Hi Anu, chunky chicken in chili is SO good. A fun chili variation. :-) Thanks for the comment.
I love to alternate chicken chili with the classic beef chili. Yours sounds so flavorful and delicious!
Hi Liz, chicken chili doesn't get enough love, IMO. It's got a lot going for it, doesn't it? Thanks for the comment.
This sounds awesome. I love chicken chili - even more than its more famous beef counterpart. I lived in NM for a time, so a little spice is always welcome!
Hi cakespy, NM has wonderful chilies! Love everything about them. :-) Thanks for the comment.
My youngest daughter is giving up red meat, and I was just saying I needed to find a chicken chili recipe. What perfect timing! I'll be sure to give this one a try.
Hi Beth, your youngest daughter will like this. You will, too. :-) Thanks for the comment.
I really like the idea of a chili witrh chicekn, especially chicken chunks! Makes it more satisfying I find. And I have been using white beans more and more, great choice and wonderful with all the flavor and heat.
Hi Evelyne, chicken chunks are wonderful in chili! Better, by far, than ground chicken. IMO. :-) Thanks for the comment.
Chicken curry is one of my favorite things to eat. And I definitely prefer the dark meat—so much more flavor and they don't dry out in the simmering process. And they definitely need long simmering as you have here so the chicken absorbs all those great curry flavors.
Hi Frank, chicken really does absorb strong flavors, doesn't it? So good! And I agree the dark meat is better in a dish like this. Thanks for the comment.
That looks so delicious!
Wanna try it!
Hi Mary, you'll like it! :-) Thanks for the comment.
Beautiful and delicious looking chili...I love the creamy texture of the white beans and my husband will sure enjoy the chunky chicken.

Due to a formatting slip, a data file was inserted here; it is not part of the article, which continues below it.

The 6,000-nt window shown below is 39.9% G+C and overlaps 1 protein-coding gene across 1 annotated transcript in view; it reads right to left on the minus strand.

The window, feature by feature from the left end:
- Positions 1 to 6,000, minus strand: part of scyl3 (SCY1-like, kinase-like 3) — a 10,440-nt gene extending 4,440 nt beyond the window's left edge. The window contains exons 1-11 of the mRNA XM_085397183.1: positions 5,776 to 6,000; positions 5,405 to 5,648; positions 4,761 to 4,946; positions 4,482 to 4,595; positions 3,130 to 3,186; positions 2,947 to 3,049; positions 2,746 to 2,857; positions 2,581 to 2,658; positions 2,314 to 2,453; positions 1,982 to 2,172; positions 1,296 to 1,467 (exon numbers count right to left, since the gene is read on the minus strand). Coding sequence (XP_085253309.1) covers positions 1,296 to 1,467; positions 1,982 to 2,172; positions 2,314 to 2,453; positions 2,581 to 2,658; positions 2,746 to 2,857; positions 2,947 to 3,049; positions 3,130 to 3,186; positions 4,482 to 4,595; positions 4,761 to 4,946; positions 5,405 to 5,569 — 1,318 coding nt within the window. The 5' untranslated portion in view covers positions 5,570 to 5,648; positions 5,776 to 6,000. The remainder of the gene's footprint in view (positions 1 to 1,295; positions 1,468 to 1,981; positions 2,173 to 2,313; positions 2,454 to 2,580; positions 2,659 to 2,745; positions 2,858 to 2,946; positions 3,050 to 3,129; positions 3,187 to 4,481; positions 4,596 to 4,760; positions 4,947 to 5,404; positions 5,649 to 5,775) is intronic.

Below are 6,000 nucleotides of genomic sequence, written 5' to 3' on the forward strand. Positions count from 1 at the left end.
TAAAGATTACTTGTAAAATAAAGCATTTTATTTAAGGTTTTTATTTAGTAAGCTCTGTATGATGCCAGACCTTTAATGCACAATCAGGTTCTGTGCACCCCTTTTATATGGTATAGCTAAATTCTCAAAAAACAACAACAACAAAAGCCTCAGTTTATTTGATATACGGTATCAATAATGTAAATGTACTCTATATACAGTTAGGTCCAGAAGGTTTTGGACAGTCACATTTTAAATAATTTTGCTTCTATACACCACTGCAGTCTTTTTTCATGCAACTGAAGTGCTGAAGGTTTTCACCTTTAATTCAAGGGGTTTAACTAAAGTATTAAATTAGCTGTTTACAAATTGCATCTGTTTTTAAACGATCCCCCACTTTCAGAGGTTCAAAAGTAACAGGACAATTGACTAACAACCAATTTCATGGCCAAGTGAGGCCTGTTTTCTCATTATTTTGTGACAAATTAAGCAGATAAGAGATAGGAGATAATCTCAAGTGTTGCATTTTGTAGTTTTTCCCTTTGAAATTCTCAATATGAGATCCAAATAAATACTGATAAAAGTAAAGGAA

Have a great week ahead John :)
Hi Juliana, love chunky chicken! SO nice in chili. :-) Thanks for the comment.
How did I miss this? You know you're talking my kind of food with this recipe! Who wouldn't LOVE this dish? It's got everything - beans, chicken and green chile! YUM!
Hi MJ, you'll love this. And I know you have plenty of Hatch chilies in your freezer. :-) Thanks for the comment.
Oooh I so love the spicy kick from those thick jalapenos and green chilies - and loving how chunky this chicken soup is! Thanks so much for sharing - we are having an oddly warm winter but I still love my chili and a bowl of this would be perfect for me no matter what the temps!
Hi Shashi, ours has been unusually warm, too, but we do get interludes of rather cold weather -- perfect for this! Thanks for the comment.
Somehow coriander cumin and oregano always work so well together in stews no? Another recipe to add to my weeknight meal plan. I am so out of ideas these days... Thank you John! :)
Hi Helene, love the combo of cumin and coriander, and they do play nicely with oregano. :-) Thanks for the comment.
Wonderful recipe.I like this and I think this is very delicious. I am going to make this recipe for my family and husband Thanks for sharing
Hi Maha, they'll enjoy this! :-) Thanks for the comment.